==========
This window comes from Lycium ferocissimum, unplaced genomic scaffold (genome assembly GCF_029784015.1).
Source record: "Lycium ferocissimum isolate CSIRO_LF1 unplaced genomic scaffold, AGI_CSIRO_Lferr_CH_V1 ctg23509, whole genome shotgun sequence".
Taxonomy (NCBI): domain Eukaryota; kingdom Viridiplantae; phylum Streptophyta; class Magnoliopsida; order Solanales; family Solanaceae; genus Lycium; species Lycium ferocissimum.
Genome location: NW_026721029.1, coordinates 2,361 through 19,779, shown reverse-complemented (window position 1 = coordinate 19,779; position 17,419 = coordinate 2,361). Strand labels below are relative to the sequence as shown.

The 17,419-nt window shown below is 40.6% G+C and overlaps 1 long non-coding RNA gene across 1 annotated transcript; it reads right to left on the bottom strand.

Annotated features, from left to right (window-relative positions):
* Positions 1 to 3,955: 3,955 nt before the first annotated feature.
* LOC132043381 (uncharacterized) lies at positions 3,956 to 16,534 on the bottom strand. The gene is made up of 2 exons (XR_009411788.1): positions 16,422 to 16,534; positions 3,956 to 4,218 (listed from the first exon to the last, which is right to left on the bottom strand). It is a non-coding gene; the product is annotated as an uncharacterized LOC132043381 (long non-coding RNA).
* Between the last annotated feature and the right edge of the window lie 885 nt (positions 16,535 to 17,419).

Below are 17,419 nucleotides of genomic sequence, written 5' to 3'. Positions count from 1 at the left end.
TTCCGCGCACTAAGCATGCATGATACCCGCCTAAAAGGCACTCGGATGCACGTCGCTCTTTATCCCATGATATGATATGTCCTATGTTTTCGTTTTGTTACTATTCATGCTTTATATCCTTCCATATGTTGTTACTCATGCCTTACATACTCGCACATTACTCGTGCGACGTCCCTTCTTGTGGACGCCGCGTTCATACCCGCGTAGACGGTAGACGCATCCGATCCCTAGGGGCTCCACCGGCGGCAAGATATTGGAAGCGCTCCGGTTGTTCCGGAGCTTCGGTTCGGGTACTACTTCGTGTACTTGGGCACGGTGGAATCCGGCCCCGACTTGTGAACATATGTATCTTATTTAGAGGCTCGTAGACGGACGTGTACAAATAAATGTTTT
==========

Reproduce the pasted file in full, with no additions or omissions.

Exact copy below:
This window comes from Lycium ferocissimum, unplaced genomic scaffold (genome assembly GCF_029784015.1).
Source record: "Lycium ferocissimum isolate CSIRO_LF1 unplaced genomic scaffold, AGI_CSIRO_Lferr_CH_V1 ctg23509, whole genome shotgun sequence".
Taxonomy (NCBI): domain Eukaryota; kingdom Viridiplantae; phylum Streptophyta; class Magnoliopsida; order Solanales; family Solanaceae; genus Lycium; species Lycium ferocissimum.
Genome location: NW_026721029.1, coordinates 2,361 through 19,779, shown reverse-complemented (window position 1 = coordinate 19,779; position 17,419 = coordinate 2,361). Strand labels below are relative to the sequence as shown.

The 17,419-nt window shown below is 40.6% G+C and overlaps 1 long non-coding RNA gene across 1 annotated transcript; it reads right to left on the bottom strand.

Annotated features, from left to right (window-relative positions):
* Positions 1 to 3,955: 3,955 nt before the first annotated feature.
* LOC132043381 (uncharacterized) lies at positions 3,956 to 16,534 on the bottom strand. The gene is made up of 2 exons (XR_009411788.1): positions 16,422 to 16,534; positions 3,956 to 4,218 (listed from the first exon to the last, which is right to left on the bottom strand). It is a non-coding gene; the product is annotated as an uncharacterized LOC132043381 (long non-coding RNA).
* Between the last annotated feature and the right edge of the window lie 885 nt (positions 16,535 to 17,419).

Below are 17,419 nucleotides of genomic sequence, written 5' to 3'. Positions count from 1 at the left end.
TTCCGCGCACTAAGCATGCATGATACCCGCCTAAAAGGCACTCGGATGCACGTCGCTCTTTATCCCATGATATGATATGTCCTATGTTTTCGTTTTGTTACTATTCATGCTTTATATCCTTCCATATGTTGTTACTCATGCCTTACATACTCGCACATTACTCGTGCGACGTCCCTTCTTGTGGACGCCGCGTTCATACCCGCGTAGACGGTAGACGCATCCGATCCCTAGGGGCTCCACCGGCGGCAAGATATTGGAAGCGCTCCGGTTGTTCCGGAGCTTCGGTTCGGGTACTACTTCGTGTACTTGGGCACGGTGGAATCCGGCCCCGACTTGTGAACATATGTATCTTATTTAGAGGCTCGTAGACGGACGTGTACAAATAAATGTTTT